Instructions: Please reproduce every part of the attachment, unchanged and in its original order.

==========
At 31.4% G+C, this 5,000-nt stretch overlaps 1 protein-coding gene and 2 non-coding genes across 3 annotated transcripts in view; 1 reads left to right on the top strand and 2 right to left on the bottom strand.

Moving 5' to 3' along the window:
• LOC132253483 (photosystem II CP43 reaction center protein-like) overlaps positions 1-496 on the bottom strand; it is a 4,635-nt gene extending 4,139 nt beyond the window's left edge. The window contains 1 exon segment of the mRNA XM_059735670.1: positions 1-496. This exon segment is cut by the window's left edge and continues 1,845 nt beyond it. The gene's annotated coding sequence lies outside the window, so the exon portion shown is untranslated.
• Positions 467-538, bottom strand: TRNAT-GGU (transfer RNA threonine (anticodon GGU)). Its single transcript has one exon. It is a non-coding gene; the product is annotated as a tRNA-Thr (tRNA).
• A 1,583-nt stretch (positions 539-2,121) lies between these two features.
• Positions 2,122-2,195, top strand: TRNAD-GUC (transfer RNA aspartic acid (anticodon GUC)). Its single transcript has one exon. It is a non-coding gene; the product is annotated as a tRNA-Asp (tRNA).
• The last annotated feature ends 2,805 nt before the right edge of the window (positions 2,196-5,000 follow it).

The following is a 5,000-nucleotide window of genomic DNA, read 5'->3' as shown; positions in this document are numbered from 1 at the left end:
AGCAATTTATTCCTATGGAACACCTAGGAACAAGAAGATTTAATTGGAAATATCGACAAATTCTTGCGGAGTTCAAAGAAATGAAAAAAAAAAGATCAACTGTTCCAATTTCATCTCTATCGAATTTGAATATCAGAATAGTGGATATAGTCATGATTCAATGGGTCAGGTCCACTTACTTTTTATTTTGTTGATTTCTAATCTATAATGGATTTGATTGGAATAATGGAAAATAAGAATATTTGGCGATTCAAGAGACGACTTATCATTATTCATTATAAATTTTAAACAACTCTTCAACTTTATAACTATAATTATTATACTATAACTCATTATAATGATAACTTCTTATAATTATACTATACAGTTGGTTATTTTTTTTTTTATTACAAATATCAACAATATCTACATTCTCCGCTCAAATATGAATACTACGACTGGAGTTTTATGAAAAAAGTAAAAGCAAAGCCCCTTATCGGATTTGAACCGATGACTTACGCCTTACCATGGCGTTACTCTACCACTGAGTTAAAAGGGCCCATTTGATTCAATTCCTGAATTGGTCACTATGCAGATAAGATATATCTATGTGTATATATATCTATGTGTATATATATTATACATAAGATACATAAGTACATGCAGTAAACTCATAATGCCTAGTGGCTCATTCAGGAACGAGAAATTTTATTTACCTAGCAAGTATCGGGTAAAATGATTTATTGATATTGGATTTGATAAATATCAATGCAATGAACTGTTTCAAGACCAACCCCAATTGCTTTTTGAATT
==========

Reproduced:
At 31.4% G+C, this 5,000-nt stretch overlaps 1 protein-coding gene and 2 non-coding genes across 3 annotated transcripts in view; 1 reads left to right on the top strand and 2 right to left on the bottom strand.

Moving 5' to 3' along the window:
• LOC132253483 (photosystem II CP43 reaction center protein-like) overlaps positions 1-496 on the bottom strand; it is a 4,635-nt gene extending 4,139 nt beyond the window's left edge. The window contains 1 exon segment of the mRNA XM_059735670.1: positions 1-496. This exon segment is cut by the window's left edge and continues 1,845 nt beyond it. The gene's annotated coding sequence lies outside the window, so the exon portion shown is untranslated.
• Positions 467-538, bottom strand: TRNAT-GGU (transfer RNA threonine (anticodon GGU)). Its single transcript has one exon. It is a non-coding gene; the product is annotated as a tRNA-Thr (tRNA).
• A 1,583-nt stretch (positions 539-2,121) lies between these two features.
• Positions 2,122-2,195, top strand: TRNAD-GUC (transfer RNA aspartic acid (anticodon GUC)). Its single transcript has one exon. It is a non-coding gene; the product is annotated as a tRNA-Asp (tRNA).
• The last annotated feature ends 2,805 nt before the right edge of the window (positions 2,196-5,000 follow it).

The following is a 5,000-nucleotide window of genomic DNA, read 5'->3' as shown; positions in this document are numbered from 1 at the left end:
AGCAATTTATTCCTATGGAACACCTAGGAACAAGAAGATTTAATTGGAAATATCGACAAATTCTTGCGGAGTTCAAAGAAATGAAAAAAAAAAGATCAACTGTTCCAATTTCATCTCTATCGAATTTGAATATCAGAATAGTGGATATAGTCATGATTCAATGGGTCAGGTCCACTTACTTTTTATTTTGTTGATTTCTAATCTATAATGGATTTGATTGGAATAATGGAAAATAAGAATATTTGGCGATTCAAGAGACGACTTATCATTATTCATTATAAATTTTAAACAACTCTTCAACTTTATAACTATAATTATTATACTATAACTCATTATAATGATAACTTCTTATAATTATACTATACAGTTGGTTATTTTTTTTTTTATTACAAATATCAACAATATCTACATTCTCCGCTCAAATATGAATACTACGACTGGAGTTTTATGAAAAAAGTAAAAGCAAAGCCCCTTATCGGATTTGAACCGATGACTTACGCCTTACCATGGCGTTACTCTACCACTGAGTTAAAAGGGCCCATTTGATTCAATTCCTGAATTGGTCACTATGCAGATAAGATATATCTATGTGTATATATATCTATGTGTATATATATTATACATAAGATACATAAGTACATGCAGTAAACTCATAATGCCTAGTGGCTCATTCAGGAACGAGAAATTTTATTTACCTAGCAAGTATCGGGTAAAATGATTTATTGATATTGGATTTGATAAATATCAATGCAATGAACTGTTTCAAGACCAACCCCAATTGCTTTTTGAATT